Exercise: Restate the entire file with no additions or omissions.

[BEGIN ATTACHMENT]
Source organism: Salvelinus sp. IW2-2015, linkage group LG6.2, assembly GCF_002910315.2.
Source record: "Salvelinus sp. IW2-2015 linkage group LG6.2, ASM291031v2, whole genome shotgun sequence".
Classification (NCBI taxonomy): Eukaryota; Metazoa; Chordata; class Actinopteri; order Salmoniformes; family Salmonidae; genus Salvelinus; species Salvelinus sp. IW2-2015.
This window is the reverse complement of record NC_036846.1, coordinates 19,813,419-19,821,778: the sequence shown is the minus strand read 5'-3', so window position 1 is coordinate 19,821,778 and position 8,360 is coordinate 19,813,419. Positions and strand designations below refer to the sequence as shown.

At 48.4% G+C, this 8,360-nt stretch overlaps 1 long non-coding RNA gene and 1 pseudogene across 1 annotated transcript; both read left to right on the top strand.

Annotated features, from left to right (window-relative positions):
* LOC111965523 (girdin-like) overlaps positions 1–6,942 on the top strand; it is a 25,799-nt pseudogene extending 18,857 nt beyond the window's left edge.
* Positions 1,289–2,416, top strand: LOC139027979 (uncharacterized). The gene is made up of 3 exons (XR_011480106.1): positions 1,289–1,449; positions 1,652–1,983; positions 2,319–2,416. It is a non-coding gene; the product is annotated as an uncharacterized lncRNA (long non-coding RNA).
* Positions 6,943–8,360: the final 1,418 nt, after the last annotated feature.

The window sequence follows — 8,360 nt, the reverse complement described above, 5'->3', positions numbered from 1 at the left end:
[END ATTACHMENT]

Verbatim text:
Source organism: Salvelinus sp. IW2-2015, linkage group LG6.2, assembly GCF_002910315.2.
Source record: "Salvelinus sp. IW2-2015 linkage group LG6.2, ASM291031v2, whole genome shotgun sequence".
Classification (NCBI taxonomy): Eukaryota; Metazoa; Chordata; class Actinopteri; order Salmoniformes; family Salmonidae; genus Salvelinus; species Salvelinus sp. IW2-2015.
This window is the reverse complement of record NC_036846.1, coordinates 19,813,419-19,821,778: the sequence shown is the minus strand read 5'-3', so window position 1 is coordinate 19,821,778 and position 8,360 is coordinate 19,813,419. Positions and strand designations below refer to the sequence as shown.

At 48.4% G+C, this 8,360-nt stretch overlaps 1 long non-coding RNA gene and 1 pseudogene across 1 annotated transcript; both read left to right on the top strand.

Annotated features, from left to right (window-relative positions):
* LOC111965523 (girdin-like) overlaps positions 1–6,942 on the top strand; it is a 25,799-nt pseudogene extending 18,857 nt beyond the window's left edge.
* Positions 1,289–2,416, top strand: LOC139027979 (uncharacterized). The gene is made up of 3 exons (XR_011480106.1): positions 1,289–1,449; positions 1,652–1,983; positions 2,319–2,416. It is a non-coding gene; the product is annotated as an uncharacterized lncRNA (long non-coding RNA).
* Positions 6,943–8,360: the final 1,418 nt, after the last annotated feature.

The window sequence follows — 8,360 nt, the reverse complement described above, 5'->3', positions numbered from 1 at the left end: